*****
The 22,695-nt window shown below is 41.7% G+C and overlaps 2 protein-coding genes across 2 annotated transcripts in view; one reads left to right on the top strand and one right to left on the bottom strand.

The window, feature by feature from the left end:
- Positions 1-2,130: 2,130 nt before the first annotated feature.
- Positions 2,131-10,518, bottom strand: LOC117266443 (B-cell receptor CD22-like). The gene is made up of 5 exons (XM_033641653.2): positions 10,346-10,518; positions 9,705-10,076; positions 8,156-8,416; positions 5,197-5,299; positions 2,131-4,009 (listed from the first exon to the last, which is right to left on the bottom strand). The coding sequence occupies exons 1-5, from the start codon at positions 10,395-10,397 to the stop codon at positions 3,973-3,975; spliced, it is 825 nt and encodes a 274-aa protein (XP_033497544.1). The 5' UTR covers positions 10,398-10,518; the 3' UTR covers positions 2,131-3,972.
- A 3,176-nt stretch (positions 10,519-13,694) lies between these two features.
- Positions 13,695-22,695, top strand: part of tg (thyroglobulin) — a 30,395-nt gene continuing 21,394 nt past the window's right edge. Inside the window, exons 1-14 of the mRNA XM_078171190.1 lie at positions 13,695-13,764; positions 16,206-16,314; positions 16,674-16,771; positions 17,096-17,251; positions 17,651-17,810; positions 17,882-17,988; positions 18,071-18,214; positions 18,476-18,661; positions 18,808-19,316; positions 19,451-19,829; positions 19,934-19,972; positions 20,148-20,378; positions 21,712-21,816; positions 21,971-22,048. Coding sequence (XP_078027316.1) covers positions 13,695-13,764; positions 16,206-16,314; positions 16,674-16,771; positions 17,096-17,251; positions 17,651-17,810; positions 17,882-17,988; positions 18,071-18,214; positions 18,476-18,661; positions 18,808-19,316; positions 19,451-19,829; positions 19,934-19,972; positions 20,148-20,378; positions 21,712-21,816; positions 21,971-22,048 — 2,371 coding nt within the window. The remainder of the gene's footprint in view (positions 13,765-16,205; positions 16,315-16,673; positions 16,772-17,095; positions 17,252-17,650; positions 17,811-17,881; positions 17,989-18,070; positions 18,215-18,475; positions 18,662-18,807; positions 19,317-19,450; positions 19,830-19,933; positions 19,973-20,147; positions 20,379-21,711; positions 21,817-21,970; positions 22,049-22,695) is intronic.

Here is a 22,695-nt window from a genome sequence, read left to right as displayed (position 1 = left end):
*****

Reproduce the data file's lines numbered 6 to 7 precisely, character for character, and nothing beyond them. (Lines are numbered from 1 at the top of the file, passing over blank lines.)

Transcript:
- Positions 13,695-22,695, top strand: part of tg (thyroglobulin) — a 30,395-nt gene continuing 21,394 nt past the window's right edge. Inside the window, exons 1-14 of the mRNA XM_078171190.1 lie at positions 13,695-13,764; positions 16,206-16,314; positions 16,674-16,771; positions 17,096-17,251; positions 17,651-17,810; positions 17,882-17,988; positions 18,071-18,214; positions 18,476-18,661; positions 18,808-19,316; positions 19,451-19,829; positions 19,934-19,972; positions 20,148-20,378; positions 21,712-21,816; positions 21,971-22,048. Coding sequence (XP_078027316.1) covers positions 13,695-13,764; positions 16,206-16,314; positions 16,674-16,771; positions 17,096-17,251; positions 17,651-17,810; positions 17,882-17,988; positions 18,071-18,214; positions 18,476-18,661; positions 18,808-19,316; positions 19,451-19,829; positions 19,934-19,972; positions 20,148-20,378; positions 21,712-21,816; positions 21,971-22,048 — 2,371 coding nt within the window. The remainder of the gene's footprint in view (positions 13,765-16,205; positions 16,315-16,673; positions 16,772-17,095; positions 17,252-17,650; positions 17,811-17,881; positions 17,989-18,070; positions 18,215-18,475; positions 18,662-18,807; positions 19,317-19,450; positions 19,830-19,933; positions 19,973-20,147; positions 20,379-21,711; positions 21,817-21,970; positions 22,049-22,695) is intronic.

Here is a 22,695-nt window from a genome sequence, read left to right as displayed (position 1 = left end):